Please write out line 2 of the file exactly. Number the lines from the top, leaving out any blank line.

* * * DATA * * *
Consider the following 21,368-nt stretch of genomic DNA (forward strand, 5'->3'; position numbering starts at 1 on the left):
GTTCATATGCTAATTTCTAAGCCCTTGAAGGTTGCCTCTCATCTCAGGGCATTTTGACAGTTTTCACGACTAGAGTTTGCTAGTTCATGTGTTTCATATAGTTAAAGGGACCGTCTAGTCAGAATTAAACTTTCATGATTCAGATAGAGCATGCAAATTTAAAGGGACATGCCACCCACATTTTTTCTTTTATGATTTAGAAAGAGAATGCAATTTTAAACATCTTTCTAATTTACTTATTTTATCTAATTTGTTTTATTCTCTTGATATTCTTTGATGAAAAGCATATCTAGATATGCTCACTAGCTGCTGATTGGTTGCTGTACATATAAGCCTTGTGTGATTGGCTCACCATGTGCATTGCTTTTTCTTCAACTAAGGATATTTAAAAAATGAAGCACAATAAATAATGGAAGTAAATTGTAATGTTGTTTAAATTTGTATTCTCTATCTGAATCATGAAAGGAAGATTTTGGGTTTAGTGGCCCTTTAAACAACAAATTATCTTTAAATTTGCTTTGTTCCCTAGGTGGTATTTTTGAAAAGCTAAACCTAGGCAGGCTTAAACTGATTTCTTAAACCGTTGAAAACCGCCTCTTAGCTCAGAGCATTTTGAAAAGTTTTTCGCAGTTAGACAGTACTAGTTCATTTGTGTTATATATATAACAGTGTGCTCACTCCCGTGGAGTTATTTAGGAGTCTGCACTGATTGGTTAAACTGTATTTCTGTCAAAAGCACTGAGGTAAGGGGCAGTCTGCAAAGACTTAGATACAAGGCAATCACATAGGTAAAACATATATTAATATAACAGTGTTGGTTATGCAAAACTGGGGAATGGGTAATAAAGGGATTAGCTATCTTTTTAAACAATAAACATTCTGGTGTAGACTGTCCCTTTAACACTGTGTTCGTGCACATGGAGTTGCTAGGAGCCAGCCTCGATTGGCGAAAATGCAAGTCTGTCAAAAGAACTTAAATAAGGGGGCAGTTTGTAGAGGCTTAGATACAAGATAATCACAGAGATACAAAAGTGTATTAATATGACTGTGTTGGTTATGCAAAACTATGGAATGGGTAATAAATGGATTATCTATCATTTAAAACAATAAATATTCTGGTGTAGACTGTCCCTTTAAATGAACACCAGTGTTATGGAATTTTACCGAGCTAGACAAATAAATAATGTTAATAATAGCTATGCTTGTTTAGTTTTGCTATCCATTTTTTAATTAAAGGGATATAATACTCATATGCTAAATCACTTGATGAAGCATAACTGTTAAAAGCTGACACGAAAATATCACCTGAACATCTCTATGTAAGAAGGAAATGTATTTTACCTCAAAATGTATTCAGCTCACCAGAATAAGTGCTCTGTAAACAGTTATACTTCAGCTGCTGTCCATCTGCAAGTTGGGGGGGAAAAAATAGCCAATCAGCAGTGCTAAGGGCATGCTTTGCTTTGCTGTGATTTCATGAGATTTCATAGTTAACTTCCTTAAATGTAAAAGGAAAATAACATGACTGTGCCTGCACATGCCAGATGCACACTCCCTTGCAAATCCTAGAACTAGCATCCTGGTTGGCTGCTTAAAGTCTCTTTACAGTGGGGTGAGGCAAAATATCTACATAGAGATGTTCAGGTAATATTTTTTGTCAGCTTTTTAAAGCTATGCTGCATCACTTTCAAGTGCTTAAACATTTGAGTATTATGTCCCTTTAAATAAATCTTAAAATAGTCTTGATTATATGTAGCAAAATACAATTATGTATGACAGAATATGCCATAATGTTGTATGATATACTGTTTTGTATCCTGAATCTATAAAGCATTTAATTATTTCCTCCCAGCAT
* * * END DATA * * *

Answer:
GTTCATATGCTAATTTCTAAGCCCTTGAAGGTTGCCTCTCATCTCAGGGCATTTTGACAGTTTTCACGACTAGAGTTTGCTAGTTCATGTGTTTCATATAGTTAAAGGGACCGTCTAGTCAGAATTAAACTTTCATGATTCAGATAGAGCATGCAAATTTAAAGGGACATGCCACCCACATTTTTTCTTTTATGATTTAGAAAGAGAATGCAATTTTAAACATCTTTCTAATTTACTTATTTTATCTAATTTGTTTTATTCTCTTGATATTCTTTGATGAAAAGCATATCTAGATATGCTCACTAGCTGCTGATTGGTTGCTGTACATATAAGCCTTGTGTGATTGGCTCACCATGTGCATTGCTTTTTCTTCAACTAAGGATATTTAAAAAATGAAGCACAATAAATAATGGAAGTAAATTGTAATGTTGTTTAAATTTGTATTCTCTATCTGAATCATGAAAGGAAGATTTTGGGTTTAGTGGCCCTTTAAACAACAAATTATCTTTAAATTTGCTTTGTTCCCTAGGTGGTATTTTTGAAAAGCTAAACCTAGGCAGGCTTAAACTGATTTCTTAAACCGTTGAAAACCGCCTCTTAGCTCAGAGCATTTTGAAAAGTTTTTCGCAGTTAGACAGTACTAGTTCATTTGTGTTATATATATAACAGTGTGCTCACTCCCGTGGAGTTATTTAGGAGTCTGCACTGATTGGTTAAACTGTATTTCTGTCAAAAGCACTGAGGTAAGGGGCAGTCTGCAAAGACTTAGATACAAGGCAATCACATAGGTAAAACATATATTAATATAACAGTGTTGGTTATGCAAAACTGGGGAATGGGTAATAAAGGGATTAGCTATCTTTTTAAACAATAAACATTCTGGTGTAGACTGTCCCTTTAACACTGTGTTCGTGCACATGGAGTTGCTAGGAGCCAGCCTCGATTGGCGAAAATGCAAGTCTGTCAAAAGAACTTAAATAAGGGGGCAGTTTGTAGAGGCTTAGATACAAGATAATCACAGAGATACAAAAGTGTATTAATATGACTGTGTTGGTTATGCAAAACTATGGAATGGGTAATAAATGGATTATCTATCATTTAAAACAATAAATATTCTGGTGTAGACTGTCCCTTTAAATGAACACCAGTGTTATGGAATTTTACCGAGCTAGACAAATAAATAATGTTAATAATAGCTATGCTTGTTTAGTTTTGCTATCCATTTTTTAATTAAAGGGATATAATACTCATATGCTAAATCACTTGATGAAGCATAACTGTTAAAAGCTGACACGAAAATATCACCTGAACATCTCTATGTAAGAAGGAAATGTATTTTACCTCAAAATGTATTCAGCTCACCAGAATAAGTGCTCTGTAAACAGTTATACTTCAGCTGCTGTCCATCTGCAAGTTGGGGGGGAAAAAATAGCCAATCAGCAGTGCTAAGGGCATGCTTTGCTTTGCTGTGATTTCATGAGATTTCATAGTTAACTTCCTTAAATGTAAAAGGAAAATAACATGACTGTGCCTGCACATGCCAGATGCACACTCCCTTGCAAATCCTAGAACTAGCATCCTGGTTGGCTGCTTAAAGTCTCTTTACAGTGGGGTGAGGCAAAATATCTACATAGAGATGTTCAGGTAATATTTTTTGTCAGCTTTTTAAAGCTATGCTGCATCACTTTCAAGTGCTTAAACATTTGAGTATTATGTCCCTTTAAATAAATCTTAAAATAGTCTTGATTATATGTAGCAAAATACAATTATGTATGACAGAATATGCCATAATGTTGTATGATATACTGTTTTGTATCCTGAATCTATAAAGCATTTAATTATTTCCTCCCAGCAT